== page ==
This poem is from a collection by Ritsos called The wall inside the mirror and it was written in the village of Partheni on the Dodecanese island of Leros where he was being held in an internment camp by the Greek Junta. The date of its composition, 13 December 1967, also happens to be a very significant one in the history of the Junta.
On that day King Constantine attempted to stage a counter coup against the Colonels’ regime. He and his family flew to Kavala, east of Thessaloniki to try to rally loyal troops against the regime and then to take Thessaloniki. But the attempt was foiled by officers and troops loyal to the Junta and Constantine was forced to leave Greece and take refuge in Rome. He never returned and the monarchy was eventually abolished in 1973.
We walked up on the hill to see our country –
humble dwellings, modest fields, stones, olive trees.
Vineyards stretch down to the sea.
Next to the plough a little fire is smoking. From the old man’s clothes
we made a scarecrow to keep off the jackdaws. Our days
take their course with a little bit of bread and a lot of sun.
Beneath the poplars a straw hat is gleaming.
The cock on the gate. The cow on the yellow earth.
How did it happen that with a stone hand we dealt with
our home and our life? On the lintel
is the soot, year after year, from the Easter candles –
little black crosses that the dead traced
when they came back from the Easter Day service.
This place is much loved, with patience and pride.
Every night from the dry well the statues cautiously come out
and climb into the trees.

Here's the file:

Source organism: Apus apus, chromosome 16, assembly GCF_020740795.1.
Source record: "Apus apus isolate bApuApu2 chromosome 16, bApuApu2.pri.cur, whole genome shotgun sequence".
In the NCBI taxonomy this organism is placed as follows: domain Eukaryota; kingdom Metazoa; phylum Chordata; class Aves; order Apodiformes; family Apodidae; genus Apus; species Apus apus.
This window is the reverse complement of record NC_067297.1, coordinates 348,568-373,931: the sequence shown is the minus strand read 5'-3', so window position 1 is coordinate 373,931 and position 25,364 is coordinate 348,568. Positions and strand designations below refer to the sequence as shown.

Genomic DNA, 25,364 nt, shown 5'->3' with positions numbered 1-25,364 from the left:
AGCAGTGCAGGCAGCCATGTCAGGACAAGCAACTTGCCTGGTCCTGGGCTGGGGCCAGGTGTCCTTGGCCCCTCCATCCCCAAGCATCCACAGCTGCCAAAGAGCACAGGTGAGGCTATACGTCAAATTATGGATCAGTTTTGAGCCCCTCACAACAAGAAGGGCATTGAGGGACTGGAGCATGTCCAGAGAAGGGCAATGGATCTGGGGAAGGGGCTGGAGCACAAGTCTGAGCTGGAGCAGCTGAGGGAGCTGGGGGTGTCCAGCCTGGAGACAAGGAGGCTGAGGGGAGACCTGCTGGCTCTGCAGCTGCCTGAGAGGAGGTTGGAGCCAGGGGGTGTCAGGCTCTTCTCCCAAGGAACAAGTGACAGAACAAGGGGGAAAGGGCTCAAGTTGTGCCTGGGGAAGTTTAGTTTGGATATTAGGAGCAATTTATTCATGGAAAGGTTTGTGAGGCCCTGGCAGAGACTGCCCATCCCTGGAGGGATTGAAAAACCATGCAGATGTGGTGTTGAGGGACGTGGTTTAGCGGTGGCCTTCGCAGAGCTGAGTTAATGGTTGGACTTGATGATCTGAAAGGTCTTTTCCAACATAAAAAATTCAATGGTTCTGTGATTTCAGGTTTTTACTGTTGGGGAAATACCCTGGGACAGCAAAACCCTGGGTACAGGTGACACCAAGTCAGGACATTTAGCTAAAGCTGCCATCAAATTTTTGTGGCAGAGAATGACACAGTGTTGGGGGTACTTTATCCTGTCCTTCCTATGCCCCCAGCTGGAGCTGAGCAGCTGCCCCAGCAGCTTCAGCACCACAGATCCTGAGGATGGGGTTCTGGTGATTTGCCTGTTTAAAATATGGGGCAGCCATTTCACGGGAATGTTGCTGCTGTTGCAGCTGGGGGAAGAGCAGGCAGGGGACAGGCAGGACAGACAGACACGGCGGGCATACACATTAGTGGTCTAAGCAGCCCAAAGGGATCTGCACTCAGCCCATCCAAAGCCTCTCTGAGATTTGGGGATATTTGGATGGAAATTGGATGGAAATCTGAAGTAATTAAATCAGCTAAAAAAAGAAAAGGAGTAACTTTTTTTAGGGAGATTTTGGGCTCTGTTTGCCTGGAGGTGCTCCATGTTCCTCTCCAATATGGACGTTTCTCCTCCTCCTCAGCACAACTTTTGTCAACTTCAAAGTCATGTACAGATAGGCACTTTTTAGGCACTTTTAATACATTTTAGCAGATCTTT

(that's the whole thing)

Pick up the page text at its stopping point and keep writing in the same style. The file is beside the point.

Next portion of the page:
This poem haunts me a lot. It depicts an ordinary countryside scene, such as you could find all over Greece. A familiar and much loved land in all its ordinary detail. A land with a deep history and familiar, comforting traditions, like tracing the sign of the cross over the lintel at Easter. But at the same time there is all this unbelievable stuff going on: the poet is in exile, the country is in the vice-like grip of a dictatorship, the king has just tried to seize power back. How on earth did we get here?
I think this poem speaks to me so clearly because it expresses how I feel about the state of our own country at the moment. How the hell did we get here? It’s not a comfortable place to be, in the same way that being held in an internment camp wasn’t for Ritsos.
But strangely there is something comforting about the extraordinary image at the end of the poem. Though the source of life, the well, is dry at the moment, the country still has a deep connection with the past that the nightmare present cannot eradicate. Nothing can destroy that link with Greece’s history, culture and values. Even though the statues only come out at night and then ‘cautiously’, they are still there. We can only guess what they are thinking about Ritsos’s Greece and what our equivalents would think about our own situation. But at least those fundamental values haven’t been lost – and that’s worth hanging on to in these dark days.